And that is why I am here today: To honor those who were killed, those who resisted, and those who survived. I stand proudly with you here today to speak my great-grandparents' names, Sarkis Zeitlian and Varter Kojanian, in Armenian, our beautiful language that survives against all odds. I speak their names in the heart of this great city: a city where Armenians thought, wrote, created, and lived for centuries before the Genocide; a city where now a small but dignified and vibrant Armenian community continues to teach its children our language and our traditions.
As I speak Armenian in the heart of Istanbul on this hallowed day, I can hear the sounds of the past. If you listen carefully, the past is not silent. It is as clear as the ringing of a church bell on a Sunday morning.
There are Armenian churches all over this beautiful country. Some of them are now in ruins, some of them are mosques, sports clubs, stables, and barns. Yet they maintain their dignity, and they astonish us with their beauty. They, too, are survivors. They could never be museum exhibitions.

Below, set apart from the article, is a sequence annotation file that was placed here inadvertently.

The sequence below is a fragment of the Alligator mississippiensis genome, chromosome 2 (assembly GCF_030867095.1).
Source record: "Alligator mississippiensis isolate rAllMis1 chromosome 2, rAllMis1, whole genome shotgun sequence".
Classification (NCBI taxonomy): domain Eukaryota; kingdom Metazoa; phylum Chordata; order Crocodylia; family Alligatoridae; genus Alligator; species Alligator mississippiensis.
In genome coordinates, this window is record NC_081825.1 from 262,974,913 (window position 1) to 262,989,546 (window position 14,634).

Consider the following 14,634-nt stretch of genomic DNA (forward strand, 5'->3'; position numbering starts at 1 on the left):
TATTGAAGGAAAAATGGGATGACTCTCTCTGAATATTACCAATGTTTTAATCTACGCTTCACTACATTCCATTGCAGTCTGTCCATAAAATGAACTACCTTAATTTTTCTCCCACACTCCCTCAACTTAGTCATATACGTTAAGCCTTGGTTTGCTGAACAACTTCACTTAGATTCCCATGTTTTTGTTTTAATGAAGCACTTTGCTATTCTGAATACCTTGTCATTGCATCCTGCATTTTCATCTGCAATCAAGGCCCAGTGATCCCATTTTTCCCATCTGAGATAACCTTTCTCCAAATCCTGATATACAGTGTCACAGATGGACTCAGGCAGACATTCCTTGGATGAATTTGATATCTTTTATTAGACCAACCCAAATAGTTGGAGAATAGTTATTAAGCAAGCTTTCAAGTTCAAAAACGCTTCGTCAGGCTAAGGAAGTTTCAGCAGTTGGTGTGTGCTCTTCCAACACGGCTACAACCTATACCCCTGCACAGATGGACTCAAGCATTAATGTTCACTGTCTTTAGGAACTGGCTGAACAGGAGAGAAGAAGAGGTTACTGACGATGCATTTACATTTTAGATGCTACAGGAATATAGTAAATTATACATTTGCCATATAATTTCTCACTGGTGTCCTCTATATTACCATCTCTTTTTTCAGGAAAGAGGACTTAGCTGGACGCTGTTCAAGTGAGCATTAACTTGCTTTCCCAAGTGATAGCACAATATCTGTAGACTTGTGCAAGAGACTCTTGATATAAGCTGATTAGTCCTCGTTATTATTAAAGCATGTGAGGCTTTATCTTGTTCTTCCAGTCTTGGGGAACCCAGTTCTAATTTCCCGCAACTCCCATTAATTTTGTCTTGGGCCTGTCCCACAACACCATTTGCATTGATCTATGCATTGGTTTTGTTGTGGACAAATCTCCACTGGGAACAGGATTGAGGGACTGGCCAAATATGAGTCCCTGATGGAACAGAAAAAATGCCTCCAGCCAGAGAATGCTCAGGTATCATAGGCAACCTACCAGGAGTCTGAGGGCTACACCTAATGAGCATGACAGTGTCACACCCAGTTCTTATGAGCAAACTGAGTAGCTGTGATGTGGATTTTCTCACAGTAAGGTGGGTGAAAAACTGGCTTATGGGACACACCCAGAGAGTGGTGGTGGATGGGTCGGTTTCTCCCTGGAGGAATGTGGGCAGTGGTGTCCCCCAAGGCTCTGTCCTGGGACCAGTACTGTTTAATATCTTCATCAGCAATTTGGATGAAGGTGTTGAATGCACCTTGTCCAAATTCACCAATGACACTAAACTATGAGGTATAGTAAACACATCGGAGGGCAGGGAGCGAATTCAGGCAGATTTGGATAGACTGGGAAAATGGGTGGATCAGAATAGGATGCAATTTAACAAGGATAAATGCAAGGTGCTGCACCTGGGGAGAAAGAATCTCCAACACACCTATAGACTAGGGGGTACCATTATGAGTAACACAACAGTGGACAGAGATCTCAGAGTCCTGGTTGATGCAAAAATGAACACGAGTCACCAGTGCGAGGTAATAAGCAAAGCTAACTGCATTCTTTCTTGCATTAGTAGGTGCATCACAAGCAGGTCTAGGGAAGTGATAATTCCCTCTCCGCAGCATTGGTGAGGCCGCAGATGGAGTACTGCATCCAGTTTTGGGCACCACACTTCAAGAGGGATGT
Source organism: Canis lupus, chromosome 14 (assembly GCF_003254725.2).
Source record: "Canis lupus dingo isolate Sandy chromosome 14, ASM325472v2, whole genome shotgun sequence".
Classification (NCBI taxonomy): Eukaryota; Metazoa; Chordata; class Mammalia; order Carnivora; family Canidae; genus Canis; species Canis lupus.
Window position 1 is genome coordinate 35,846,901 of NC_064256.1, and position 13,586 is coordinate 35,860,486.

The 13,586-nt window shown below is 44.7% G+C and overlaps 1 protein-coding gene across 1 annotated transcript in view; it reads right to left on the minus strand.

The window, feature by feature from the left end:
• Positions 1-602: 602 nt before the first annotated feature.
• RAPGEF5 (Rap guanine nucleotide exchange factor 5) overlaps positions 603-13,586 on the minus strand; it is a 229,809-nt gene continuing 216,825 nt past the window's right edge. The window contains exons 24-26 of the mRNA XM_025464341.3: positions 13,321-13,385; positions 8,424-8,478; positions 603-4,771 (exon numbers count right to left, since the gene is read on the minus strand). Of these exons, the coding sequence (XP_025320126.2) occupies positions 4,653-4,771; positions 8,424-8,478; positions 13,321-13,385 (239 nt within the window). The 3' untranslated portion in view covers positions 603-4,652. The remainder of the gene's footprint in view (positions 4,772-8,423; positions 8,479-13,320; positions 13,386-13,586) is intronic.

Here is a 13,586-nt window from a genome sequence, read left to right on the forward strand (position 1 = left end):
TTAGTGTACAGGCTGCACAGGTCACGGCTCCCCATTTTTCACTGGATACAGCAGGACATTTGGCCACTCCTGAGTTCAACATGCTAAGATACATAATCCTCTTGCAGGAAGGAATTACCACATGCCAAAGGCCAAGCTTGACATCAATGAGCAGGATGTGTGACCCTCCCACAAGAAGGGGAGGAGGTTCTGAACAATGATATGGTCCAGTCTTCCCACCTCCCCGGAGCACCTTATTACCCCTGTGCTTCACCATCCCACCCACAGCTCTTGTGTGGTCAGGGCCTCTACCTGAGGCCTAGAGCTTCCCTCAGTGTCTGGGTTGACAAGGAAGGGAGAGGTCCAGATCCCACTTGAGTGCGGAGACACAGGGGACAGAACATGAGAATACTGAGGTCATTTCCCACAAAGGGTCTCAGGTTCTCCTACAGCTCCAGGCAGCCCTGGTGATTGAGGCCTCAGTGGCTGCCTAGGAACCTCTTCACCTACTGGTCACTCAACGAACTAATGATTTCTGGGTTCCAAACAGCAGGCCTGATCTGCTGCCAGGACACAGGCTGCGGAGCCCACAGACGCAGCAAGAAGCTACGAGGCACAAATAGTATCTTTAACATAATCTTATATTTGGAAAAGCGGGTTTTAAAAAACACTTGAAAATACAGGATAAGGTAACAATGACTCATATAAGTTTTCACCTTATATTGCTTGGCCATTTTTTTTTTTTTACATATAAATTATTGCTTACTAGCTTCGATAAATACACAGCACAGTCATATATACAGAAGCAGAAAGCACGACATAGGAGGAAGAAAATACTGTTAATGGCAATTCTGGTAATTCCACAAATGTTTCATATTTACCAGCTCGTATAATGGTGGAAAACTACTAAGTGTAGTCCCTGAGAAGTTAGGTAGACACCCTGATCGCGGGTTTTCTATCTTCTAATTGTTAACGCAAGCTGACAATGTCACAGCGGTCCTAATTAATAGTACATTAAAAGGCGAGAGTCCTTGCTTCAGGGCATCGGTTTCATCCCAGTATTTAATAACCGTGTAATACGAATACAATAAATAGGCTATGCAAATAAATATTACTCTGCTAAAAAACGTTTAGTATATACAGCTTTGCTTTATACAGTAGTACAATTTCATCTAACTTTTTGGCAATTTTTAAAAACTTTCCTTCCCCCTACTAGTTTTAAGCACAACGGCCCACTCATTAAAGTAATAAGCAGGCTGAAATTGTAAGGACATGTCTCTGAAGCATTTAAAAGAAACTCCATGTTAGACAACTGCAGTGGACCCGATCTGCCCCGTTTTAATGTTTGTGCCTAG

For if you listen carefully you can hear the distant echo of their bells. When the bells ring at the 1001 Churches of Ani, the capital of our ancient kings, all the other churches respond: from my ancestors' little village church, to the Church of the Holy Cross on Aghtamar, to Surp Giragos reborn in Diyarbekir. And the voices of our ancestors can be heard from the mountains of Sasun, to the plains of Mush, amidst the pine trees of Zeytun, and even above the burning sands of Der Zor.
They are calling for justice. We are calling for justice. We are here today with Armenians from around the world and citizens of many nationalities who have traveled to stand against denial. We are here today with citizens of Turkey who are standing with us in our quest for redress and restitution.
I am here today with my children, Arda Zabel and Aram David, because I want them to embrace the land of their ancestors. I want for them a world in which we can stand together with dignity, equality and justice for all the people of this land, and for all people around the world.
Friends, let's begin again, and like my great-grandmother, let's climb our mountain together. Let us hear the bells ringing, urging us on. Let us work together for justice.